Consumer prices in Turkey rose 4.95% in June, bringing annual inflation to 78.6%, the highest reading since 1998, according to official data released Monday.

The spiraling inflation — fueled mainly by the slump of the lira since September when Ankara embarked on a controversial policy to promote growth by pushing the central bank to cut interest rates — threatens to top 100% in the fall if price increases continue at the current pace.

The highest price increases in June were in the transport group, topping 10% on a monthly basis and 123% over 12 months. Fuel prices alone rose 22% in June. In the food group, which has been a major driver of the overall inflation, the increase was limited to 2% in June as vegetable prices dropped 25% with the advent of summer. Nevertheless, annual food inflation reached nearly 94%. The 8.3% rise in housing prices was the second highest in June, bringing the annual increase to 75%.

The cost-of-living crisis is bound to top Turkey’s agenda in the coming months, regardless of whether the next presidential and parliamentary elections are held on time in June 2023 or brought forward.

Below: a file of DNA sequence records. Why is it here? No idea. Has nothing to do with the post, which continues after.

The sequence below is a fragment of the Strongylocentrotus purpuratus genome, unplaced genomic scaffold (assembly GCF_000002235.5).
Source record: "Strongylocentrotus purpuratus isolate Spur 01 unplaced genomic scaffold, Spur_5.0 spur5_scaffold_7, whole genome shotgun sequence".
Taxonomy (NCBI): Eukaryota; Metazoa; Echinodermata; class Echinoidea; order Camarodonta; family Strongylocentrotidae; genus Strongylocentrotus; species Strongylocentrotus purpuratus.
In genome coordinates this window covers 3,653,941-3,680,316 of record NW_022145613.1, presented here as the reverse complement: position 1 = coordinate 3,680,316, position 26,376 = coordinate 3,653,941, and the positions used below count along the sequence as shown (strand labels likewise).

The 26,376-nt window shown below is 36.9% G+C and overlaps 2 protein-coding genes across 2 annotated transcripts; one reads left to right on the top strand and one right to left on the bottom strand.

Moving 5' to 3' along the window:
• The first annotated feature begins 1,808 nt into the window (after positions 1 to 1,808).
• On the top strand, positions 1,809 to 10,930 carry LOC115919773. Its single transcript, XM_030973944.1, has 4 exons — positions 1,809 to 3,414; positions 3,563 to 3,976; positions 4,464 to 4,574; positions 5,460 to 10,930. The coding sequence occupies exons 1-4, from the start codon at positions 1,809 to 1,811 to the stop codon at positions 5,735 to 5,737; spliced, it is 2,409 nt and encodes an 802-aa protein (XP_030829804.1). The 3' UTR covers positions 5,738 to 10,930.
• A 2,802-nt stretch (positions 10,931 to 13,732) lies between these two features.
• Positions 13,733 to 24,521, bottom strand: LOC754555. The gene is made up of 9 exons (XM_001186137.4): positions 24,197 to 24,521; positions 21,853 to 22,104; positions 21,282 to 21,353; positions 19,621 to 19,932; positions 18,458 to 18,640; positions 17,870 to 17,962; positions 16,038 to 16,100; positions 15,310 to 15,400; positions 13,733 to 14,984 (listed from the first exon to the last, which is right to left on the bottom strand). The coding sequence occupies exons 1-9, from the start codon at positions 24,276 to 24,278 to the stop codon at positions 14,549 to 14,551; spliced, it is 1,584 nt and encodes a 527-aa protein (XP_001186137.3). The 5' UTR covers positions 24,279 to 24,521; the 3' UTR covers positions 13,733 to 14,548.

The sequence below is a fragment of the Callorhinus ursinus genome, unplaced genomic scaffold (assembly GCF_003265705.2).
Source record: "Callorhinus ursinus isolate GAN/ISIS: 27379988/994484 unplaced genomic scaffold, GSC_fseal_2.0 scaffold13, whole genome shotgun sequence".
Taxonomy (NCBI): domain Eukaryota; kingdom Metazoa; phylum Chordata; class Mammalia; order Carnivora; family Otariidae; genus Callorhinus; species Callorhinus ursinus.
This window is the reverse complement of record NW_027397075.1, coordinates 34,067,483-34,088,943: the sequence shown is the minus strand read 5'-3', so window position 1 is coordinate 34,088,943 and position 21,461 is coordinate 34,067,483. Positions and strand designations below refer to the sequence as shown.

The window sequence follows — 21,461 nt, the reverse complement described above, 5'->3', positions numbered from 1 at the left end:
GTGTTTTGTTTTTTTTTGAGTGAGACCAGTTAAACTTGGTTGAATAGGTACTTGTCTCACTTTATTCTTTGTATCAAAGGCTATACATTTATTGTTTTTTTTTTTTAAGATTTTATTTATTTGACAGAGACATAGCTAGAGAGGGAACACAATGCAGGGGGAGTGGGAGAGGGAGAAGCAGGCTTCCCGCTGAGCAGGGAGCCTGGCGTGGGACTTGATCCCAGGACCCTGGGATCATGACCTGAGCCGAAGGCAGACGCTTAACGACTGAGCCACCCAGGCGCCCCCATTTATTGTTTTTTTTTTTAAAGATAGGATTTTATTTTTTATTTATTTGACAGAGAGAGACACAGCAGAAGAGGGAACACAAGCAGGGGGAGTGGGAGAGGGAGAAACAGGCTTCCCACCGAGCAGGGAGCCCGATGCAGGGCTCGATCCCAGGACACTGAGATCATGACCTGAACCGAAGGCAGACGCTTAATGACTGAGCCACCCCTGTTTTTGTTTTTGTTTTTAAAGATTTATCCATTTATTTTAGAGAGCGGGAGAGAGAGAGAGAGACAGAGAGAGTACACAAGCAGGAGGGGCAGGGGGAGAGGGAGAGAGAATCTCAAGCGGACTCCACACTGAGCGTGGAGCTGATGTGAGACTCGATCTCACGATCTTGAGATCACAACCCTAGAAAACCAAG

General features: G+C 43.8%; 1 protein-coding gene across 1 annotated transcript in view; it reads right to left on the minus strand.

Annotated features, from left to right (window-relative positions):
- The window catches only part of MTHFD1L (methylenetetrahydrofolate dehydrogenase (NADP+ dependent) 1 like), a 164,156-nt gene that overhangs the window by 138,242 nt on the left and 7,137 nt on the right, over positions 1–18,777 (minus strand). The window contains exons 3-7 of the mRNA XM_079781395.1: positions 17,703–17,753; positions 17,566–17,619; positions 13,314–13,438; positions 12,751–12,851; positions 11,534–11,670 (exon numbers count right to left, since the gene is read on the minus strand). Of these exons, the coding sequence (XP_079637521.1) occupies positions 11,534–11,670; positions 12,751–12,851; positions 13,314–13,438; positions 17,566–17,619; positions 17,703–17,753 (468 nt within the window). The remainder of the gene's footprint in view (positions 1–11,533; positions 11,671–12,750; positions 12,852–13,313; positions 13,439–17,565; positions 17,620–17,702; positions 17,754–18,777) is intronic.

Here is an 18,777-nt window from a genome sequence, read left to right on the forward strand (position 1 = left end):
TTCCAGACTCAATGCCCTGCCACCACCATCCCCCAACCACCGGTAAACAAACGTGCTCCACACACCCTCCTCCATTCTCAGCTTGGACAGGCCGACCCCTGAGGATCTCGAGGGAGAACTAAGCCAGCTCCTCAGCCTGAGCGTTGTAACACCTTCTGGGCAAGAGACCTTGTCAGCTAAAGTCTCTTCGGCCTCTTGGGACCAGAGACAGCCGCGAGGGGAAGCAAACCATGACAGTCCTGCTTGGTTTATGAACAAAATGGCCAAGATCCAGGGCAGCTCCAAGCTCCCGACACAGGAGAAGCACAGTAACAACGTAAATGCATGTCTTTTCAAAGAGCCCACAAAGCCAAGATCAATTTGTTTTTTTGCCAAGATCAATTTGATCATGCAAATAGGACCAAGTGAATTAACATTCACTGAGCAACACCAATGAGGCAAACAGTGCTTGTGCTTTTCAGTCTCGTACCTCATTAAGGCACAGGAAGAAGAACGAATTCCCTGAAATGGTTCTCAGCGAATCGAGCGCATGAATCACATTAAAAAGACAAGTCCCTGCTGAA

Despite the heavy blows he is taking from the inflation surge, President Recep Tayyip Erdogan has refused to focus on an anti-inflationist policy, wary of the austerity measures it would require. With crucial polls looming within a year, he is averse to measures that would shrink the markets, lead to company closures and increase unemployment, while forcing the government to tighten spending on social welfare and investments.

Instead, Erdogan has opted to promote growth and reach the elections with an expanding rather than contracting economy. Turkey’s gross domestic product is estimated to have grown more than 5% in the second quarter after expanding 7.3% in the first one. Yet Erdogan’s policy has only fueled inflation, and the economic growth it has produced has been marked by deepening income disparities.


Written by Mustafa Sönmez